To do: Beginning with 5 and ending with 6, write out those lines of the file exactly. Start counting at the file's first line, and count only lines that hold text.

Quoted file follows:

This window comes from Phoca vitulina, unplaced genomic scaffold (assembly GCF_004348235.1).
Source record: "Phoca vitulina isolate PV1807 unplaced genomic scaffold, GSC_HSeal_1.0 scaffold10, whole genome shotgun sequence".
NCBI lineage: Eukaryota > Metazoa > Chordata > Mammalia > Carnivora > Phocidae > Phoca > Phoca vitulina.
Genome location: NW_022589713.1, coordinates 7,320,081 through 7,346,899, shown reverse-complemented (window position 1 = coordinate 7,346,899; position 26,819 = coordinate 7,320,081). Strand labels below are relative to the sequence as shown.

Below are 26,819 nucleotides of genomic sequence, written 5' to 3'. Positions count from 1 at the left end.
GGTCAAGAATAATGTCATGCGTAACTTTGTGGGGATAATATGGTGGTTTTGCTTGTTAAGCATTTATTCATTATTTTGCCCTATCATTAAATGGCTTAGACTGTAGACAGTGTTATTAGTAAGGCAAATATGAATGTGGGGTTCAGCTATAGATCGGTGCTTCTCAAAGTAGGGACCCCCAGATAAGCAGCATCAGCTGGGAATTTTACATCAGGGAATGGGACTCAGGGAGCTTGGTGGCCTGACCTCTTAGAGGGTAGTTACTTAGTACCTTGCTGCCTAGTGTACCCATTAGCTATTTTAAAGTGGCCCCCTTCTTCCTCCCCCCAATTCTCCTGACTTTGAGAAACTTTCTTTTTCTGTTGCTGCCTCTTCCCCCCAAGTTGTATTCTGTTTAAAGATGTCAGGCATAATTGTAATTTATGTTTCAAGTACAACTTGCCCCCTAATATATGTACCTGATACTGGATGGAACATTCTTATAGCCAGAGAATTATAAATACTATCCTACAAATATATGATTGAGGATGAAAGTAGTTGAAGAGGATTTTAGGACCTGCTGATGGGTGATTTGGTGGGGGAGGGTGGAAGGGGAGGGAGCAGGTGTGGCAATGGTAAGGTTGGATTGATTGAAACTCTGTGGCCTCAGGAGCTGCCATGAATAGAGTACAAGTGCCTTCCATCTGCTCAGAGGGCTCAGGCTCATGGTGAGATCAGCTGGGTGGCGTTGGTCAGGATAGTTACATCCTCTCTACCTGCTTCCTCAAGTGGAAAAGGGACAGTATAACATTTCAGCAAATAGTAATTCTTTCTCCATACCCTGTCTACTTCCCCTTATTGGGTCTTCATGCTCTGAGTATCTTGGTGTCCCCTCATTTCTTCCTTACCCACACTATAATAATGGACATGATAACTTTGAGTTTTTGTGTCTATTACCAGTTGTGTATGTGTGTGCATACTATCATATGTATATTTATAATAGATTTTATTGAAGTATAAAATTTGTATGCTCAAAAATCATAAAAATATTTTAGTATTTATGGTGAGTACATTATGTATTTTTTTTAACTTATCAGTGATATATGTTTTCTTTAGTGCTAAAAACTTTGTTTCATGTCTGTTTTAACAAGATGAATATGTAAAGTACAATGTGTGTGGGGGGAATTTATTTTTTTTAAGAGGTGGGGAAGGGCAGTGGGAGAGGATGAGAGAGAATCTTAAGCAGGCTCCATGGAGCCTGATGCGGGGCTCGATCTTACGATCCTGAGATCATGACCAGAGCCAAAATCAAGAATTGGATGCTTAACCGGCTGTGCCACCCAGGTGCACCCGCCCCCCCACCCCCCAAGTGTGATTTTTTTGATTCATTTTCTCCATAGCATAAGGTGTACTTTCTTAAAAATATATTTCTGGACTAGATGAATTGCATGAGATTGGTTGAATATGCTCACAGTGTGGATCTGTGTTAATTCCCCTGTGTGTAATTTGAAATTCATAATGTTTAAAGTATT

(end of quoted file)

Below are 26,819 nucleotides of genomic sequence, written 5' to 3'. Positions count from 1 at the left end.
GGTCAAGAATAATGTCATGCGTAACTTTGTGGGGATAATATGGTGGTTTTGCTTGTTAAGCATTTATTCATTATTTTGCCCTATCATTAAATGGCTTAGACTGTAGACAGTGTTATTAGTAAGGCAAATATGAATGTGGGGTTCAGCTATAGATCGGTGCTTCTCAAAGTAGGGACCCCCAGATAAGCAGCATCAGCTGGGAATTTTACATCAGGGAATGGGACTCAGGGAGCTTGGTGGCCTGACCTCTTAGAGGGTAGTTACTTAGTACCTTGCTGCCTAGTGTACCCATTAGCTATTTTAAAGTGGCCCCCTTCTTCCTCCCCCCAATTCTCCTGACTTTGAGAAACTTTCTTTTTCTGTTGCTGCCTCTTCCCCCCAAGTTGTATTCTGTTTAAAGATGTCAGGCATAATTGTAATTTATGTTTCAAGTACAACTTGCCCCCTAATATATGTACCTGATACTGGATGGAACATTCTTATAGCCAGAGAATTATAAATACTATCCTACAAATATATGATTGAGGATGAAAGTAGTTGAAGAGGATTTTAGGACCTGCTGATGGGTGATTTGGTGGGGGAGGGTGGAAGGGGAGGGAGCAGGTGTGGCAATGGTAAGGTTGGATTGATTGAAACTCTGTGGCCTCAGGAGCTGCCATGAATAGAGTACAAGTGCCTTCCATCTGCTCAGAGGGCTCAGGCTCATGGTGAGATCAGCTGGGTGGCGTTGGTCAGGATAGTTACATCCTCTCTACCTGCTTCCTCAAGTGGAAAAGGGACAGTATAACATTTCAGCAAATAGTAATTCTTTCTCCATACCCTGTCTACTTCCCCTTATTGGGTCTTCATGCTCTGAGTATCTTGGTGTCCCCTCATTTCTTCCTTACCCACACTATAATAATGGACATGATAACTTTGAGTTTTTGTGTCTATTACCAGTTGTGTATGTGTGTGCATACTATCATATGTATATTTATAATAGATTTTATTGAAGTATAAAATTTGTATGCTCAAAAATCATAAAAATATTTTAGTATTTATGGTGAGTACATTATGTATTTTTTTTAACTTATCAGTGATATATGTTTTCTTTAGTGCTAAAAACTTTGTTTCATGTCTGTTTTAACAAGATGAATATGTAAAGTACAATGTGTGTGGGGGGAATTTATTTTTTTTAAGAGGTGGGGAAGGGCAGTGGGAGAGGATGAGAGAGAATCTTAAGCAGGCTCCATGGAGCCTGATGCGGGGCTCGATCTTACGATCCTGAGATCATGACCAGAGCCAAAATCAAGAATTGGATGCTTAACCGGCTGTGCCACCCAGGTGCACCCGCCCCCCCACCCCCCAAGTGTGATTTTTTTGATTCATTTTCTCCATAGCATAAGGTGTACTTTCTTAAAAATATATTTCTGGACTAGATGAATTGCATGAGATTGGTTGAATATGCTCACAGTGTGGATCTGTGTTAATTCCCCTGTGTGTAATTTGAAATTCATAATGTTTAAAGTATT